- The Washington Times - Tuesday, December 5, 2006

The D.C. Council yesterday passed without debate initial approval to legislation permanently authorizing the use of neighborhood surveillance cameras, the detention of some offenders until trial and the sharing of juvenile criminal records with police.

The anti-crime measures were part of a package of emergency legislation proposed by Mayor Anthony A. Williams and approved on a temporary basis in July after an increase in violent crime. The council renewed the measures, which were in effect for 90 days, in October.

Permanent legislation was separated into three bills that were introduced in September. The bills face another council vote, which will likely occur during a special session later this month.

The measure allows the placement of cameras throughout the District at the police chief’s discretion. The chief is required to notify only a D.C. Council member and an advisory neighborhood commissioner about plans to place a camera in their jurisdiction. The camera images are not monitored in real time; they are recorded and then reviewed if a crime in the area is reported.

Metropolitan Police Chief Charles H. Ramsey oversaw the deployment of 48 cameras in high-crime neighborhoods during August and September at a cost of $2.3 million. The council approved $1.7 million in October to purchase additional cameras.

Police Chief-designate Cathy L. Lanier said last week that she thinks the neighborhood surveillance cameras are a “very good use of technology.”

The council gave initial approval by a vote of 10-2 to legislation that called for notifying the police chief about juvenile criminal information, including the conditions of release and any stay-away orders issued in family court. The bill would apply to juveniles arrested three or more times, for a crime of violence or for unauthorized use of a vehicle.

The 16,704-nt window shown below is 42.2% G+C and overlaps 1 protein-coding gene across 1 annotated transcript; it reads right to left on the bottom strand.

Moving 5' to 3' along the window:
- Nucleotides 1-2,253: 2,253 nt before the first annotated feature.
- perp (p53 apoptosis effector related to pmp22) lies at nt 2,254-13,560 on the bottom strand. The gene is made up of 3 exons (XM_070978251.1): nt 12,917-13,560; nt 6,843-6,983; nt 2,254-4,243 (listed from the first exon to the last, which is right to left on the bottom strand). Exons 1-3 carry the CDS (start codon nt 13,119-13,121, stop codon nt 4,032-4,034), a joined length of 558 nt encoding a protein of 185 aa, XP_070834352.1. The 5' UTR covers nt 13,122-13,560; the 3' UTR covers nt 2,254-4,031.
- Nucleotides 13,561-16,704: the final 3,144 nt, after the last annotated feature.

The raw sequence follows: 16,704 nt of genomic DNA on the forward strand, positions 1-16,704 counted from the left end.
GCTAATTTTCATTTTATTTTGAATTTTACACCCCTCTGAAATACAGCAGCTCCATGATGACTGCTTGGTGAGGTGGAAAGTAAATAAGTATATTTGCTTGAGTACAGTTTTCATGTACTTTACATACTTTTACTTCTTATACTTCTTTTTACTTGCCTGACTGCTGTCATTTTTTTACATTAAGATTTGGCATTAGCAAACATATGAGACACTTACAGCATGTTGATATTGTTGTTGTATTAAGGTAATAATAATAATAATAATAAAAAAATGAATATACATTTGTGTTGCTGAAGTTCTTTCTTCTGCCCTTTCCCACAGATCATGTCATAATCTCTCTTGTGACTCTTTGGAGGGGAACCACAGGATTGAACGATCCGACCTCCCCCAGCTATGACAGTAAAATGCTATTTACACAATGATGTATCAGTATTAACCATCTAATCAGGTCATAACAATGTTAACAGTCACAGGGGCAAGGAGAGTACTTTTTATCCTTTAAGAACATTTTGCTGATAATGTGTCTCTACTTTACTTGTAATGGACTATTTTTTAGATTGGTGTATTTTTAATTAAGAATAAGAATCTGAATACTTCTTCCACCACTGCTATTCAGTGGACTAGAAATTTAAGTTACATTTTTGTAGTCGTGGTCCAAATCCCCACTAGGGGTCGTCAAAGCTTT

Council members Kathy Patterson, Ward 3 Democrat, and Adrian M. Fenty, Ward 4 Democrat, voted against the measure. Council member Sharon Ambrose, Ward 6 Democrat, was absent for the vote.

Mr. Fenty, who was elected mayor last month and takes office Jan. 2, called the legislation an “antiquated” and “knee-jerk” approach to juvenile justice.

The council also passed by the same 10-2 margin an initial vote on legislation authorizing the detention of adult or juvenile robbery suspects and certain handgun offenders until trial.

“We need to send a clear message that we will not tolerate firearms,” said council member Phil Mendelson, at-large Democrat. “I don’t think it’s unreasonable to send that message that it’s going to be a little harder to get released if you commit a crime using a firearm.”

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